The first woman Yorick sees as he begins his journey is an ex-supermodel lugging corpses with a garbage truck to make money for food. The way that she is portrayed—sexy, tan, talking about her breast augmentations—the scene holds all the cadences of an, albeit morbid, pornography film. You’re waiting for her to find out that he’s a dude and immediately want to jump him.
But within moments of finding out that she is talking to a man, she violates his body by shoving her hand down his pants to check their contents before handcuffing him to her vehicle, stating that she plans to sell him. The preconceived notion of the set-up fantasy is broken by the reality of something more akin to sex trafficking. Whatever idea the glamor of the world may have presented from an idealized male perspective, it has already been extinguished with the reality of monetization for survival.
Y: The Last Man Book One also holds very true to the concept of the created world, which is not just men dying, but the repercussions for male-dominated societies. 85% of all government representatives worldwide, dead. 99% of all mechanics, electricians and construction workers, gone. Countries with women who have seen combat in military services are scarce, and the United States is not one of the countries with that military power. It is the apocalypse not because the men are gone, but because with 48% of the global population suddenly dead, not everyone knows how to do every job thanks to society’s traditional gendering of occupation.
There are vacuums worldwide that lead to endlessly fascinating storylines throughout. An attack on the White House by the wives of dead senators demanding they take their husbands’ seats in government, a well-maintained society of escaped prisoners from a female penitentiary trying to keep their origins a secret from the outside world so as not to experience persecution, and many more interesting plots really take you on a journey through what this kind of scenario could easily breed. The numbers give you the epic sense of gravity, but it is these secular stories that grip you in a very human way.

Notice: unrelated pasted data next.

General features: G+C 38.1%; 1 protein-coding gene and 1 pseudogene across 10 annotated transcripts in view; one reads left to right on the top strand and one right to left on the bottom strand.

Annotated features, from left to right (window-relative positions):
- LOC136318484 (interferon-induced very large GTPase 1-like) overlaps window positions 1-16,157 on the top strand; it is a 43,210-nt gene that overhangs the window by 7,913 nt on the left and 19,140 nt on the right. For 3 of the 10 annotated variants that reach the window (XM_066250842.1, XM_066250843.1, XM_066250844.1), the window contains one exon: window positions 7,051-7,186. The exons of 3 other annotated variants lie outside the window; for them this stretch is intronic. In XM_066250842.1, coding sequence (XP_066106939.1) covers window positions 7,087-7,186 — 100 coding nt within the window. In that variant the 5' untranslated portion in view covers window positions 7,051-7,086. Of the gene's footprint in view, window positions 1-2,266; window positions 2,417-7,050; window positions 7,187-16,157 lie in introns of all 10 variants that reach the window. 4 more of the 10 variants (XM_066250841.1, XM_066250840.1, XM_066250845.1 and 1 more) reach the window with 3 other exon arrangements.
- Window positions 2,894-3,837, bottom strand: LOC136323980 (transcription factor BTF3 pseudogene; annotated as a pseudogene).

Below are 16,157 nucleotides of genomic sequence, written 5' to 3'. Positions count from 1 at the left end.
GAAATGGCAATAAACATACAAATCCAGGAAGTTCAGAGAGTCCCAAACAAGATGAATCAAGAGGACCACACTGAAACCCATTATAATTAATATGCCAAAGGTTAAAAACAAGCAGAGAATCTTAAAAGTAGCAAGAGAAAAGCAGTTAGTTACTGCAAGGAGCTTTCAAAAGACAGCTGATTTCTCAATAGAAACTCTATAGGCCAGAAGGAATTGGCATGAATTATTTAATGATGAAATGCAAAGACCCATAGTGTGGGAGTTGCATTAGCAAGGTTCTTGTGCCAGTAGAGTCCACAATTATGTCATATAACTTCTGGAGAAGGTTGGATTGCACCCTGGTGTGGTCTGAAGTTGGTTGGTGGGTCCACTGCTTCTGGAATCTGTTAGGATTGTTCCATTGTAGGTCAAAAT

Also, the villain of the piece is perfect for a world without men.
Victoria, an implied chess savant (claiming to have beaten Bobby Fisher as teenagers in a private match) who has taken on the role of leader to a group of women called the Daughters of the Amazon, wields her newfound power with that of a seasoned cult leader. You can tell that she draws her influence from such famous militant feminists as Val, from Marylin French’s The Women’s Room, and Valerie Solanas, the woman who wrote the SCUM manifesto and shot Andy Warhol. Rather than burning bras, Victoria requires her followers to cut off a breast. She is the perfect example that absolute power corrupting absolutely is not a gender specific issue.
There are also pepperings throughout this first volume of issues that I would be really interested to see explored in the future books. Yorick’s assigned bodyguard, the mysterious Agent 355, continues to experience racism within a woman’s world, which of course merits a very timely discussion. There is talk that the female to male transgender community was not affected by the plague, which is a story I absolutely want to hear more about. And let’s not forget the super awesome Israeli commando, Alter Tse’Elon, who shows up from time to time as a thread for a larger arching story. I need to know her weird deal immediately. She rules.
I would argue though, that the most important thing that makes Y: The Last Man Book One worth a peek is the way the book tricks you into indulging in the same weakness as its fallible hero.
The way that Yorick is driven by the fantasy of a life with Beth, we as the audience are driven by our fantasy of Yorick. We are using him as the vehicle for our hopes and dreams about what this brave new world could become. We’re frustrated when he does something sexist or dumb, we’re with him when he wants to help or overcomes some of his former views about the world. You want to see where he’s going by the end, even if you don’t necessarily like who he is right now.
The first collection of Y: The Last Man provides a little bit of something for everyone if you’re looking for a piece to start a dialogue about gender. There’s a lot of meat on that bone, as well as an interesting discussion to be had about viewer vs. hero point of views. It’s definitely a great book club book. I’m super stoked that I have four more books in which to explore this strange new world.